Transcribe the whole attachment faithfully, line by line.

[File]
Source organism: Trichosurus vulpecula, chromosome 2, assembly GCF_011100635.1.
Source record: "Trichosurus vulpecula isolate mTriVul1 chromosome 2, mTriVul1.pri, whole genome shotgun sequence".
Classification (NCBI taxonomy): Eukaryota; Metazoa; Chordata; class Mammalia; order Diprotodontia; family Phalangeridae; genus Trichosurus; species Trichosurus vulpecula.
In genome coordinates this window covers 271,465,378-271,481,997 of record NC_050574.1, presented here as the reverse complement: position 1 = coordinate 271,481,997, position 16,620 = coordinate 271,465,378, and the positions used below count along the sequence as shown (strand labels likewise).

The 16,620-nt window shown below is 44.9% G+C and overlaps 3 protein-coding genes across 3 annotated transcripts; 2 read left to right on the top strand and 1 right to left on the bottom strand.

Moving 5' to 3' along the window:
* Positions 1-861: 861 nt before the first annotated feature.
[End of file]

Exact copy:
Source organism: Trichosurus vulpecula, chromosome 2, assembly GCF_011100635.1.
Source record: "Trichosurus vulpecula isolate mTriVul1 chromosome 2, mTriVul1.pri, whole genome shotgun sequence".
Classification (NCBI taxonomy): Eukaryota; Metazoa; Chordata; class Mammalia; order Diprotodontia; family Phalangeridae; genus Trichosurus; species Trichosurus vulpecula.
In genome coordinates this window covers 271,465,378-271,481,997 of record NC_050574.1, presented here as the reverse complement: position 1 = coordinate 271,481,997, position 16,620 = coordinate 271,465,378, and the positions used below count along the sequence as shown (strand labels likewise).

The 16,620-nt window shown below is 44.9% G+C and overlaps 3 protein-coding genes across 3 annotated transcripts; 2 read left to right on the top strand and 1 right to left on the bottom strand.

Moving 5' to 3' along the window:
* Positions 1-861: 861 nt before the first annotated feature.